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abstract = "Pharmacologically active compounds (PACs) are emerging contaminants found in surface waters at ppt levels. Thousands of PACs are approved for human/veterinary use, although only a very small percentage of these compounds have been studied in the environment. Some of the most commonly used PACs are sold in hundreds of tonnes/year in the UK alone. PACs enter the environment mainly through insufficiently treated sewage, waste effluents from manufacturing processes, runoff and sludge (if used as fertiliser or transported to landfill). They are ubiquitous and persistent (due to their continuous introduction into the environment) with synergistic properties. PACs have also been detected in drinking water, which poses a direct risk to humans and raises the issue of contaminated water sources. The necessity of research into PACs is widely acknowledged and the need for action to further improve our understanding of risks posed by PACs is often highlighted.The aim of this presentation is to discuss efficiency of different wastewater treatment processes in the removal of PACs and to raise awareness of two important but underreported issues relating to the presence and fate of PACs in wastewater and their ecotoxicity. These are: (i) the possibility of under-reporting of the measured concentrations of certain PACs due to lack of routine measurement of these compounds in solids and (ii) possibility of a significant under or overestimation of toxicity of chiral PACs and incorrect environmental risk assessment due to lack of data on enantiomer-specific fate of these compounds during wastewater treatment and in the environment.",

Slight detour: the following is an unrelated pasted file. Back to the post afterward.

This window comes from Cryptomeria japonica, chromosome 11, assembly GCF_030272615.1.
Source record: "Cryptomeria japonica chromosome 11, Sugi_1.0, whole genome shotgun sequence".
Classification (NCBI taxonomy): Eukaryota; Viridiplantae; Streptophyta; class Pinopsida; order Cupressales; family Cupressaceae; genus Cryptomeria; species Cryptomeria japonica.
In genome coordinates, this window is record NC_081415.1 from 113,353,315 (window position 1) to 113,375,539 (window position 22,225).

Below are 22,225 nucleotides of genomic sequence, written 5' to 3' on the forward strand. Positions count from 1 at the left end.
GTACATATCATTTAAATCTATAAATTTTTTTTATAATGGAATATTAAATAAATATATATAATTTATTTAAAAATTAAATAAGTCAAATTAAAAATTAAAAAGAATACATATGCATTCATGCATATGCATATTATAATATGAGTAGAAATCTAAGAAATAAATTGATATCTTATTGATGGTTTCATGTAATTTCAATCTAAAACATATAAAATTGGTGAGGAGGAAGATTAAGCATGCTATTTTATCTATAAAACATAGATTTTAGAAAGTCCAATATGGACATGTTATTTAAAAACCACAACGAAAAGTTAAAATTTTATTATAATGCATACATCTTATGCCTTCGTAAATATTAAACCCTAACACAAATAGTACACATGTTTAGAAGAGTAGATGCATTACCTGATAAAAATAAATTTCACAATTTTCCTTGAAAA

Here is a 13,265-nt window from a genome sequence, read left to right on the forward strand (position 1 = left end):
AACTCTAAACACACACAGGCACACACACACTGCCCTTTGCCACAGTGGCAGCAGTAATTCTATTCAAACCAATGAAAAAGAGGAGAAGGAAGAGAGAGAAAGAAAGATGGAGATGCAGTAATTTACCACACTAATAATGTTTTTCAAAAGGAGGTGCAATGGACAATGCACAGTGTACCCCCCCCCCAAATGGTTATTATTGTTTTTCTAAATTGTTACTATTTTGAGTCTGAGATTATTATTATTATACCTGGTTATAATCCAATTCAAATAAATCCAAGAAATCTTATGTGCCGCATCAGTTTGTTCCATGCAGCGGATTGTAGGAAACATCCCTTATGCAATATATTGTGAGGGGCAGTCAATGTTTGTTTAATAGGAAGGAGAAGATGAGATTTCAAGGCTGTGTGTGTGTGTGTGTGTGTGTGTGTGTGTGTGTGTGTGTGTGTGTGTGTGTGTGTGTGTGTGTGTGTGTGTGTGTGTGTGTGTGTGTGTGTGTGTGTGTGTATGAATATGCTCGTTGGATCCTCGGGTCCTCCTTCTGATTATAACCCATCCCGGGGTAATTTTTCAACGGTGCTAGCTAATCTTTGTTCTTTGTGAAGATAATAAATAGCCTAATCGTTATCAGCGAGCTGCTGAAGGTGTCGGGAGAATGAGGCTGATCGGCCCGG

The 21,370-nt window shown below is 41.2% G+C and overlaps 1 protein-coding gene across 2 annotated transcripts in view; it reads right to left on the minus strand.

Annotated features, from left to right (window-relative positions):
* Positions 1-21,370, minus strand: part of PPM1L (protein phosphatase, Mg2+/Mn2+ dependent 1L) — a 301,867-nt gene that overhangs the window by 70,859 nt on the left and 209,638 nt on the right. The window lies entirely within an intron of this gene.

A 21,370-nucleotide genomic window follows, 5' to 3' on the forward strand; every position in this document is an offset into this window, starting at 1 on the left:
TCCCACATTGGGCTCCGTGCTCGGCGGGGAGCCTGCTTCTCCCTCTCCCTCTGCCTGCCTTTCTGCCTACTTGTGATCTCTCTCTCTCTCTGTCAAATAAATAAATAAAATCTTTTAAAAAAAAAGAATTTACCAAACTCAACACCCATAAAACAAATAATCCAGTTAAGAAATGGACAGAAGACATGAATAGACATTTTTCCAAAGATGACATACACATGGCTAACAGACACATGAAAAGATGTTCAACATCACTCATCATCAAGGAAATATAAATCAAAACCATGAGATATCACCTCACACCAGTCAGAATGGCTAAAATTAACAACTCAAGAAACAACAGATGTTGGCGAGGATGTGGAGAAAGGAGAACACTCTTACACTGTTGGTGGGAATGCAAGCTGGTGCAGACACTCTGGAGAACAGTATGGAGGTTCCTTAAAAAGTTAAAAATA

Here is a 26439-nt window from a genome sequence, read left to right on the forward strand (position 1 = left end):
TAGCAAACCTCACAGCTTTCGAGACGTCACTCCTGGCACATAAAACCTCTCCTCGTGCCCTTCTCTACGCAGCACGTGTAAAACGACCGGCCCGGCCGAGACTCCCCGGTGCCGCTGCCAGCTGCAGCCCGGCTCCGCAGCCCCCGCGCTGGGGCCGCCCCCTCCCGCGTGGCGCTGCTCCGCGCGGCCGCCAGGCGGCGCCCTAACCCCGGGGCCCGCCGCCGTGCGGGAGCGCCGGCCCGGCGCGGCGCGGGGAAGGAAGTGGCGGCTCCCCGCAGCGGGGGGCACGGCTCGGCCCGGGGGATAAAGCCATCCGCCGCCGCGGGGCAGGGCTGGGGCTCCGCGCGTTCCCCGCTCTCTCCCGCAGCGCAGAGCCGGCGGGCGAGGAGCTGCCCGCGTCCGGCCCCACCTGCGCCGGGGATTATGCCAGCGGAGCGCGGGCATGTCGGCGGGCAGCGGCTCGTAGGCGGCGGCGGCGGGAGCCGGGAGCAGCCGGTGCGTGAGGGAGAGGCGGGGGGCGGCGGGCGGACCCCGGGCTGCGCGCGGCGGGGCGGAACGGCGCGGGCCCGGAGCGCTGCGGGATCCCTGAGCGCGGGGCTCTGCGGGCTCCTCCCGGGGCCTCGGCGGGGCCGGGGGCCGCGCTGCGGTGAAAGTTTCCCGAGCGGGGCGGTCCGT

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AU - Baker, David R

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N2 - Pharmacologically active compounds (PACs) are emerging contaminants found in surface waters at ppt levels. Thousands of PACs are approved for human/veterinary use, although only a very small percentage of these compounds have been studied in the environment. Some of the most commonly used PACs are sold in hundreds of tonnes/year in the UK alone. PACs enter the environment mainly through insufficiently treated sewage, waste effluents from manufacturing processes, runoff and sludge (if used as fertiliser or transported to landfill). They are ubiquitous and persistent (due to their continuous introduction into the environment) with synergistic properties. PACs have also been detected in drinking water, which poses a direct risk to humans and raises the issue of contaminated water sources. The necessity of research into PACs is widely acknowledged and the need for action to further improve our understanding of risks posed by PACs is often highlighted.The aim of this presentation is to discuss efficiency of different wastewater treatment processes in the removal of PACs and to raise awareness of two important but underreported issues relating to the presence and fate of PACs in wastewater and their ecotoxicity. These are: (i) the possibility of under-reporting of the measured concentrations of certain PACs due to lack of routine measurement of these compounds in solids and (ii) possibility of a significant under or overestimation of toxicity of chiral PACs and incorrect environmental risk assessment due to lack of data on enantiomer-specific fate of these compounds during wastewater treatment and in the environment.